He entered Jericho and was passing through it. A man was there named Zacchaeus; he was a chief tax collector and was rich. He was trying to see who Jesus was, but on account of the crowd he could not, because he was short in stature. So he ran ahead and climbed a sycamore tree to see him, because he was going to pass that way. When Jesus came to the place, he looked up and said to him, “Zacchaeus, hurry and come down; for I must stay at your house today.” So he hurried down and was happy to welcome him. All who saw it began to grumble and said, “He has gone to be the guest of one who is a sinner.” Zacchaeus stood there and said to the Lord, “Look, half of my possessions, Lord, I will give to the poor; and if I have defrauded anyone of anything, I will pay back four times as much.” Then Jesus said to him, “Today salvation has come to this house, because he too is a son of Abraham. For the Son of Man came to seek out and to save the lost.”
by Jennifer Creagar, Community Assistance Coordination Director
One of the most healing prayers is the one we pray when we confess our sins and shortcomings to God, and realize that God sees us, and forgives us.
In today’s Scripture, we meet Zaccheaus, a man who had taken advantage of his position as a tax collector to become rich. His money and power had not made him beloved in his community-–his neighbors all viewed him as a sinner, a bad man, and had as little contact with him as possible. He couldn’t even get a place on the side of the road to view Jesus as he passed through. He had heard about Jesus and wanted to see him so much, he made the undignified move of climbing up a tree. Instead of passing by and waving to the crowd, Jesus saw Zaccheaus, and stopped to tell him to come down from his perch in the tree and invite him into his house. The crowd was shocked, but Jesus had really seen Zaccheaus, and knew that he was lost and ready to be found.
And, in response, Zaccheaus spoke to Jesus, and declared his intention to live differently, to give half of what he had to the poor, and to make amends to those he had hurt and cheated, four times over. And Jesus declared that this lost man had been saved, because that was the whole reason Jesus was there – to seek and save the lost. This man, Zaccheaus, was saved and no longer lost. He could accept that he was seen, and loved, and forgiven.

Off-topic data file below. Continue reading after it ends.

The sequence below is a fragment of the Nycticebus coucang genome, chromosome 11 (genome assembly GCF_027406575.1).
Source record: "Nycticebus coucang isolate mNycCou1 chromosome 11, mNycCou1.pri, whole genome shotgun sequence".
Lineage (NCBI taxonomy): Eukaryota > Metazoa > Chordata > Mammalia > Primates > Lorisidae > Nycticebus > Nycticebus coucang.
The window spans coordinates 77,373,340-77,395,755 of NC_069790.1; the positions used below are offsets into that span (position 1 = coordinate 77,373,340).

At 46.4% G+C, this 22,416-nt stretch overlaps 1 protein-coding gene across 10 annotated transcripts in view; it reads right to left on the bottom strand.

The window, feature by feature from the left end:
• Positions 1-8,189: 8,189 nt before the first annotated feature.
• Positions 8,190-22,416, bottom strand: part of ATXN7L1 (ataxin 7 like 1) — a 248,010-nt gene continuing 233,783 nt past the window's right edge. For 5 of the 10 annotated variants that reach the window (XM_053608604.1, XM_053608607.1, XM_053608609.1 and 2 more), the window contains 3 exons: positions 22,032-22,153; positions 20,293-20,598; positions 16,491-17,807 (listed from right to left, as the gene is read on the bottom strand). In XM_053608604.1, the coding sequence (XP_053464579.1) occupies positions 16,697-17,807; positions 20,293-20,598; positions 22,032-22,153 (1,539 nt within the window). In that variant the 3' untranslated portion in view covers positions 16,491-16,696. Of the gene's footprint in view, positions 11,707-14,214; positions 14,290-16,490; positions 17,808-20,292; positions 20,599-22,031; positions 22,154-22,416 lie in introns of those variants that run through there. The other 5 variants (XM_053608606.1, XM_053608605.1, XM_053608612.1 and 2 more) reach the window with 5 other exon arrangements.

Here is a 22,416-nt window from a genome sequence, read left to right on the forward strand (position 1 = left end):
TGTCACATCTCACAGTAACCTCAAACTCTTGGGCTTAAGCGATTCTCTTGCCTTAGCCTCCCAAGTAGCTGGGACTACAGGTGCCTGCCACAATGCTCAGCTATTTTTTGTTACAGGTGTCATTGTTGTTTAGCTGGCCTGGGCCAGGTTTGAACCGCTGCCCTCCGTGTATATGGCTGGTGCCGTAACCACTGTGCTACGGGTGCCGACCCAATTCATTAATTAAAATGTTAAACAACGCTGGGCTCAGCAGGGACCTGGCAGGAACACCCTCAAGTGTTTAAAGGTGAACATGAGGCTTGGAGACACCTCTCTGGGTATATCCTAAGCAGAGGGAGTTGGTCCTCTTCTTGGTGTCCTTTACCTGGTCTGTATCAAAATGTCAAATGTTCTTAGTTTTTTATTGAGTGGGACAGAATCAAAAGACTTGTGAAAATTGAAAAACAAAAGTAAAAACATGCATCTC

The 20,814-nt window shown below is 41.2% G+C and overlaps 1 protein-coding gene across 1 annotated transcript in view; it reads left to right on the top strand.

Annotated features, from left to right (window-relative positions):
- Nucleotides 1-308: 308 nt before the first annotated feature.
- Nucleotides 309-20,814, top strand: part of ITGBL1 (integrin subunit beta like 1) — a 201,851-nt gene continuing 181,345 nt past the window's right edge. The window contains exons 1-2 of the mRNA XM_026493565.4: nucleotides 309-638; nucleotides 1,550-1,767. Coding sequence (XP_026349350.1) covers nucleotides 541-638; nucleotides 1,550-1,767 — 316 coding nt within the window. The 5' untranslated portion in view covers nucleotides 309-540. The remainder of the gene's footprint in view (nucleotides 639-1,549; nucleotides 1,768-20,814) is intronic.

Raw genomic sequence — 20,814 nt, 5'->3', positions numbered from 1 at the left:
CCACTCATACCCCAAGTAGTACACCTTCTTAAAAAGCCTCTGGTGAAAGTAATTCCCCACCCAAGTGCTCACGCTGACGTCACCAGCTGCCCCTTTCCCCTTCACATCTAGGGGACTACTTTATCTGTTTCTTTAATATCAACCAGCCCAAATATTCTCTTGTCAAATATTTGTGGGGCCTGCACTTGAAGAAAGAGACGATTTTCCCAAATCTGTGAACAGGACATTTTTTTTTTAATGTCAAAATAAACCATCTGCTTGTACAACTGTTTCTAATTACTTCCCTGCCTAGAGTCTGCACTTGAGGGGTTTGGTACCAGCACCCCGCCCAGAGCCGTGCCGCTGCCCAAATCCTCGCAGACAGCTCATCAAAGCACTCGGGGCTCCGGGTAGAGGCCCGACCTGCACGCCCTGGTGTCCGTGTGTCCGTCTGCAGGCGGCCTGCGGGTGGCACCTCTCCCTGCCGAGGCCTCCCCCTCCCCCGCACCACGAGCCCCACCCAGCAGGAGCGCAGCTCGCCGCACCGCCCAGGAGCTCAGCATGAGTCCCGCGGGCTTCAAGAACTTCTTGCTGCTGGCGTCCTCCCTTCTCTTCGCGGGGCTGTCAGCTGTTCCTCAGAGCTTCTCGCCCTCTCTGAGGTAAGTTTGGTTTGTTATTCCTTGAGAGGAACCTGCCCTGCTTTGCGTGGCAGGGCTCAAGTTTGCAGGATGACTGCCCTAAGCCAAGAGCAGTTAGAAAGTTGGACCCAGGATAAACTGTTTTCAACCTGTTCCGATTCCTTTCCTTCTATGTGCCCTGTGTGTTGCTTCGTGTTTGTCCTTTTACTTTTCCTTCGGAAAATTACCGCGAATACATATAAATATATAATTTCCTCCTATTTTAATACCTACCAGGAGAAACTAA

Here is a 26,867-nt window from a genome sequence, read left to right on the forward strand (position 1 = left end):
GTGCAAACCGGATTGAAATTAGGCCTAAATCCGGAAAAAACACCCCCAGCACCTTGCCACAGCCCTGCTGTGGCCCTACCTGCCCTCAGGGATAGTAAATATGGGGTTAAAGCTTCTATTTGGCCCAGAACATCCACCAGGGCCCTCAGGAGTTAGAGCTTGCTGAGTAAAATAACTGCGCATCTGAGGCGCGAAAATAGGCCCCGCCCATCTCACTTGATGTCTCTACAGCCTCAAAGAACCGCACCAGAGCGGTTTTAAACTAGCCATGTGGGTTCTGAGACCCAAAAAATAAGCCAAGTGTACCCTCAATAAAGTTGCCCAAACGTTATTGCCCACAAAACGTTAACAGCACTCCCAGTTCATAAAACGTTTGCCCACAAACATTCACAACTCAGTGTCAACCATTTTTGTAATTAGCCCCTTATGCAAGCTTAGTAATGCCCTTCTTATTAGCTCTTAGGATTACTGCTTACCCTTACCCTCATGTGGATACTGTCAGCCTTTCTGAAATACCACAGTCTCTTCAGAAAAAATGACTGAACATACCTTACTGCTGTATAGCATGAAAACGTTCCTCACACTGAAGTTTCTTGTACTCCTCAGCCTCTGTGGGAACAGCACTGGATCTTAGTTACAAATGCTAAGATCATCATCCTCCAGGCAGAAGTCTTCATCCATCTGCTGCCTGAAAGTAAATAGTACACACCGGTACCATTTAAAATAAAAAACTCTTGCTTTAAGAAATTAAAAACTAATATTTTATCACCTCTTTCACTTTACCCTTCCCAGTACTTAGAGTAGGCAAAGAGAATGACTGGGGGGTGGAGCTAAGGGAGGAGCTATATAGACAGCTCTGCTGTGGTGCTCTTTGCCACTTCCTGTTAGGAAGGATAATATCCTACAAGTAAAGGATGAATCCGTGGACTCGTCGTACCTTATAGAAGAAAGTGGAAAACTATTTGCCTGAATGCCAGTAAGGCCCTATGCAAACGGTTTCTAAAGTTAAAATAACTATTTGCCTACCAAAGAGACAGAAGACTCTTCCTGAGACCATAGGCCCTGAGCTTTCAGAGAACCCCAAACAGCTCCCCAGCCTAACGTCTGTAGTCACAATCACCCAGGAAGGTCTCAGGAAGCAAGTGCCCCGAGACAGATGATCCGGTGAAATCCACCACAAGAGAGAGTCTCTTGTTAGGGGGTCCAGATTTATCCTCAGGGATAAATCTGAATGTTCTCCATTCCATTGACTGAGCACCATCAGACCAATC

We can do that, too. We can feel the healing of God’s forgiveness. We can accept that we are seen by the God who created us, loves us, and came to us to save us from being lost in the mess of our poor choices and actions we regret. We all carry our sins with us. We put a lot of effort into trying not to be seen, while all the time, what we need is what Zaccheaus realized-–we need to accept that Jesus sees us in all of our mess and sin, and came to forgive us and save us from being lost. That’s why we receive great healing when we stand in front of God (or kneel, or sit in our quiet place) and say,
“God, I know you see me. You know what I have done. You know when I have not loved my neighbor, when I said those words that hurt, when I did not use the blessings you’ve given me for good and for others. I want to be different. I want to make amends. I want to live the way you have shown me to live. Thank you for coming to find me and lead me back to you. Amen.
Click Here to download this weeks Lenten Guide.
The Lenten Guide is a tool to encourage families to spend time together in prayer, conversations, and discovery. Make time on Sunday afternoons or an evening at the dinner table each week as we approach the hope of Easter. Consider using the following tips/guidelines as you share this time:
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